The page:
For example, consider the natural hormone oxytocin that has been successfully used by US physicians since 1912 without side effects and for inducing labor and lactation in pregnant women. In addition, oxytocin is often referred to as the ‘bonding’ or ‘love’ hormone that makes people less depressed and more social (3). However, there is a major treatment problem explained as follows:
I am friends with several board-certified psychiatrists. At a recent medical conference in Las Vegas, we heard the benefits of oxytocin for relieving depression and encouraging more sociability in patients. After the lecture, one psychiatrist asked me for samples of sublingual oxytocin. She sparked my curiosity, and I asked her why she did not write her own prescription for an oxytocin sample. She answered that she was afraid to risk her board certification since the American Psychiatric Association only allows expensive anti-depressants for treatment of depression. Later, I obliged her by sending a small sample for her private use. Subsequently, when I phoned her a month later, she thanked me for my present, and she confirmed that oxytocin does live up to its reputation for relieving depression and encouraging bonding and increasing sociability. Anxiety is relieved by slowing activity in the central nucleus of the brain’s amygdala.
Unfortunately, she said that her hands were tied to its use with her patients. She dare not prescribe it for her depressed patients since it fell out-of-bounds for conventionally prescribed anti-depressant medications. In other words, she was obliged to conform to expensive anti-depressant, synthetic drugs mandated by the American Psychiatric Association. Furthermore, she expressed her dismay that the innovative, off-labeled use of oxytocin, vasopresin, and testosterone could not be employed in depressed patients. Gridlock is the norm in the current medical and political arenas.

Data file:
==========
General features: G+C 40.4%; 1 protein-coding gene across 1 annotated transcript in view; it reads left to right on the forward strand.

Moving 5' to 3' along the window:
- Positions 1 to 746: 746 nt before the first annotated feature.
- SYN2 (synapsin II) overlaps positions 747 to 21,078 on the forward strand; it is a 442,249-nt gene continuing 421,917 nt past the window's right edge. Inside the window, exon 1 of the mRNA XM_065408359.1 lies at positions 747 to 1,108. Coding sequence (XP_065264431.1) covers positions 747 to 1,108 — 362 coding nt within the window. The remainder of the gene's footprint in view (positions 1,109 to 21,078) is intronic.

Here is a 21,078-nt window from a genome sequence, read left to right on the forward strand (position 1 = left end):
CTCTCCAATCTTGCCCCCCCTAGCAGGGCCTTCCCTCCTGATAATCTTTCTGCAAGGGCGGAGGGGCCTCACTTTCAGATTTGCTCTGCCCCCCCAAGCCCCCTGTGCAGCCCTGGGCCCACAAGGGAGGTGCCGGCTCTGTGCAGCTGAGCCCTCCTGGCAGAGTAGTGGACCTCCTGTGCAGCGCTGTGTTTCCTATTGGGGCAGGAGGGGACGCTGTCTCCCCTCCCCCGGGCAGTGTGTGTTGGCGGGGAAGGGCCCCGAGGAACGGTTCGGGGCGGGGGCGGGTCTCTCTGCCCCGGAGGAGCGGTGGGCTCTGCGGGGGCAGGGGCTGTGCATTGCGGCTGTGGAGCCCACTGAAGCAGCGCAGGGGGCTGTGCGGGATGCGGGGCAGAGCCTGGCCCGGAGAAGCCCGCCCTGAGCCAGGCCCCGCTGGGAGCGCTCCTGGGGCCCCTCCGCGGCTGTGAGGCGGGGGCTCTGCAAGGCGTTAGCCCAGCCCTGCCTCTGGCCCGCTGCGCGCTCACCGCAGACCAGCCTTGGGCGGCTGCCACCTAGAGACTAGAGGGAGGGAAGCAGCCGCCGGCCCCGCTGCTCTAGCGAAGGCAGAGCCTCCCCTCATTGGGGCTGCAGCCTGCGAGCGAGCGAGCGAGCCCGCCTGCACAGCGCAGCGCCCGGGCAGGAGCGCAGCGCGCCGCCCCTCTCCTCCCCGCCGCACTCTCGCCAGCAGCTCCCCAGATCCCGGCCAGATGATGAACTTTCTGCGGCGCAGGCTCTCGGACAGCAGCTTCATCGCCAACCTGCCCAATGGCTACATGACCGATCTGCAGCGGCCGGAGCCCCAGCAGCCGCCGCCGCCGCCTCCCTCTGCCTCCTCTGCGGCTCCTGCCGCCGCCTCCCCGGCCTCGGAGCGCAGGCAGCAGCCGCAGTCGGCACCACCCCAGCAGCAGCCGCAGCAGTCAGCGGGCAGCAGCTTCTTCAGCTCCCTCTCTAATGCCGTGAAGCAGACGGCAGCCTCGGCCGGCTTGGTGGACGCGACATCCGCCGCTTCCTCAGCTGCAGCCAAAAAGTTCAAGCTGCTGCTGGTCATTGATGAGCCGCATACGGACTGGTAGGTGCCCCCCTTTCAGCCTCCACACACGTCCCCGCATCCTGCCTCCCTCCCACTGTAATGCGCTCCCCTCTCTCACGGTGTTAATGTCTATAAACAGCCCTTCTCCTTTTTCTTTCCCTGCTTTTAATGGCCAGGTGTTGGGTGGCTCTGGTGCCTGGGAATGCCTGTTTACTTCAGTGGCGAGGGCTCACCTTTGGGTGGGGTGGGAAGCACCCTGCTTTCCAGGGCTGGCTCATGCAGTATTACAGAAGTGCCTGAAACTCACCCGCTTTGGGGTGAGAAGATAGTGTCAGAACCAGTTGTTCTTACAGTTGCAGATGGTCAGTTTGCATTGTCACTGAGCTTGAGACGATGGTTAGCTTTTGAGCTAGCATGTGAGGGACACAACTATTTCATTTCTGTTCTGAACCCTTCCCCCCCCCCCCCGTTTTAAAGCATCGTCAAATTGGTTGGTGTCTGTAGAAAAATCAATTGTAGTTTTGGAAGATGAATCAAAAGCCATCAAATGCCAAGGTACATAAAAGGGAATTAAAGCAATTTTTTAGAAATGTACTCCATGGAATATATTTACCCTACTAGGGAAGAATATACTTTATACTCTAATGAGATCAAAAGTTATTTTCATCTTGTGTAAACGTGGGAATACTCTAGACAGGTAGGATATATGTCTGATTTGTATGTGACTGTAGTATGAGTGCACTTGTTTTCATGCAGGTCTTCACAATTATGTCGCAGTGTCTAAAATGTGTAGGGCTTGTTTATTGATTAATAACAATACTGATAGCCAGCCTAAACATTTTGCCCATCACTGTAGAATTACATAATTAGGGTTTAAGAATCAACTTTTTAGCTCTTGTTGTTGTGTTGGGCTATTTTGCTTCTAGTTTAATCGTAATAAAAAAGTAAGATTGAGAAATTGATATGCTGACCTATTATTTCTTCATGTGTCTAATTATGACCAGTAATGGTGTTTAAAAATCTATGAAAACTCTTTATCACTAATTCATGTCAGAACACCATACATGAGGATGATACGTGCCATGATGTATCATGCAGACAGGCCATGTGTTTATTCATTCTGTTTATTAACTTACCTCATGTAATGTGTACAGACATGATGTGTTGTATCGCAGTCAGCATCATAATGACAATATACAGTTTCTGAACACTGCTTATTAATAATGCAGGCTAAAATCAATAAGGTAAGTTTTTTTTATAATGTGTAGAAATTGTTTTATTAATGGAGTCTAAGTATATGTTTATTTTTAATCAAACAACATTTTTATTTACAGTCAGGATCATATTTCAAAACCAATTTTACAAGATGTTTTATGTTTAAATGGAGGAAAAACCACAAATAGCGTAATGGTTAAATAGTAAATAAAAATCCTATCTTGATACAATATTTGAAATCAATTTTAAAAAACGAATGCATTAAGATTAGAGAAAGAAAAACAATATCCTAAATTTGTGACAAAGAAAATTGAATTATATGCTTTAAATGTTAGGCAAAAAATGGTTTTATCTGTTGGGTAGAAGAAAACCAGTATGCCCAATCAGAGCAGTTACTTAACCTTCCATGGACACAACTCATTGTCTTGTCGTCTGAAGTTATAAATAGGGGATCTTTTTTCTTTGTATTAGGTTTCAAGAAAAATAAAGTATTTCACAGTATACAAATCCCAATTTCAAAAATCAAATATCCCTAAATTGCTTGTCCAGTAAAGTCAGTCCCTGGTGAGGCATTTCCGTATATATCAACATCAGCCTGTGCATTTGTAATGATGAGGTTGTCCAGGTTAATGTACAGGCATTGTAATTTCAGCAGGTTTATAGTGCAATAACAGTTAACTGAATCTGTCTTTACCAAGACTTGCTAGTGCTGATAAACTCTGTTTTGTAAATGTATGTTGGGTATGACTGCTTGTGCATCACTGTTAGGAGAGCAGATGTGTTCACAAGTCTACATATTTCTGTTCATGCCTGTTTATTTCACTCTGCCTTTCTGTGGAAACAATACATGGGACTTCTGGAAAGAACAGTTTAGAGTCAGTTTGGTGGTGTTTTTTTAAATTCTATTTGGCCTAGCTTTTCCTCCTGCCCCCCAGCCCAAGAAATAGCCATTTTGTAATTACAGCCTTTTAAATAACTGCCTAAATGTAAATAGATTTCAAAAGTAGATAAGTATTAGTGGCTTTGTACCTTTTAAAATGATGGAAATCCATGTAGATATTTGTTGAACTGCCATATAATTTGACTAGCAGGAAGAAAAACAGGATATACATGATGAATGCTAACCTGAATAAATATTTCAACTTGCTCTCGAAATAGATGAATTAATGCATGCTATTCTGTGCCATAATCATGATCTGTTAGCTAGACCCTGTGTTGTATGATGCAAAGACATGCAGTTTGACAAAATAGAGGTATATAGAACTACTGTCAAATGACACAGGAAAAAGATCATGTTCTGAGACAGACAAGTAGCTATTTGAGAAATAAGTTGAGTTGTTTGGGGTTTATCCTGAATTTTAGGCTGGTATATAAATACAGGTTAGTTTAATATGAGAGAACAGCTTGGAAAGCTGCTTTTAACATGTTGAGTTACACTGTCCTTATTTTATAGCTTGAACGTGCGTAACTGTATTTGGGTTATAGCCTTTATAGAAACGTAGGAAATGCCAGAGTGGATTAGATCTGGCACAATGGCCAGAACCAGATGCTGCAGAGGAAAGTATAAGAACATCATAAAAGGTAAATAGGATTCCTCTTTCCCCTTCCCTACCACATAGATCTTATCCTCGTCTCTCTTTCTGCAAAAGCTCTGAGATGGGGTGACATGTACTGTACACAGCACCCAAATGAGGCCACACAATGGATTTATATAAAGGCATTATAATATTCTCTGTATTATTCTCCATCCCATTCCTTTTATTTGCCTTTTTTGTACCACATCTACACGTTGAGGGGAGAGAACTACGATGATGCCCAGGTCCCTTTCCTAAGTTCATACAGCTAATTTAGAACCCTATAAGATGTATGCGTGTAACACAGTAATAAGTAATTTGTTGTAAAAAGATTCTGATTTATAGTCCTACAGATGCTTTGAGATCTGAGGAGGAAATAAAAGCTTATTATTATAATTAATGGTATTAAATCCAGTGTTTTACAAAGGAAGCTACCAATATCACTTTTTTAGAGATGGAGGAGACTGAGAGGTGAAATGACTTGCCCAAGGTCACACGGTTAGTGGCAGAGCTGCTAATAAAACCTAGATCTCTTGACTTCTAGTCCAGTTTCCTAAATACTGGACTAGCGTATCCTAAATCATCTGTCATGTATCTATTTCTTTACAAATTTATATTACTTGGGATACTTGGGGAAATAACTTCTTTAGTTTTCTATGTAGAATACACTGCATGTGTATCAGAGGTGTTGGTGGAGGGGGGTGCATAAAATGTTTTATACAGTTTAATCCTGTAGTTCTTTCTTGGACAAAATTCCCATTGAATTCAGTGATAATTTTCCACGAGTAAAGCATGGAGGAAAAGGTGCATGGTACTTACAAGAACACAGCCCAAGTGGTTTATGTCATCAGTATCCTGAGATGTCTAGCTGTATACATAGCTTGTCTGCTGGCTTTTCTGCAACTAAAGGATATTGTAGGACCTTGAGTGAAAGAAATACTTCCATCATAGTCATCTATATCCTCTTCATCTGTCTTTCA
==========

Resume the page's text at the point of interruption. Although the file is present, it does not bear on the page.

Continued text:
Generally speaking, most drugs are one-horse ponies and have only one specific action in one specific disease. This results enumerable unwanted side effects. If you doubt this latter statement, read drug ads in magazines or screen drug ads on American television.
On the other hand, the two natural hormones, oxytocin and vasopresin work synergistically with a wide number of other critical hormones, especially thyroid T3 + T4 and testosterone and estradiol, for a more complete, holistic health throughout the body as enjoyed by younger people. Indeed, since oxytocin and vasopressin work in concert with one another and with other vital hormones, uncorrected deficiencies will severely limit oxytocin’s healing properties.
For example, I have always been fascinated by hormones that increase social bonding, especially in regard to alleviating autism. Both vasopressin and its “sister” hormone oxytocin are known to increase social bonding. They are produced by the same cells in the hypothalamus, namely the parvoventricular and supraoptic nuclei, and these critical nuclei cells sometimes malfunction during aging and cause deficiencies of both oxytocin and vasopressin. Younger people are free from these two deficiencies. Often, two two typical symptoms of them are: A) Frequent urination and B) Not enjoying life and not finding life ‘funny.’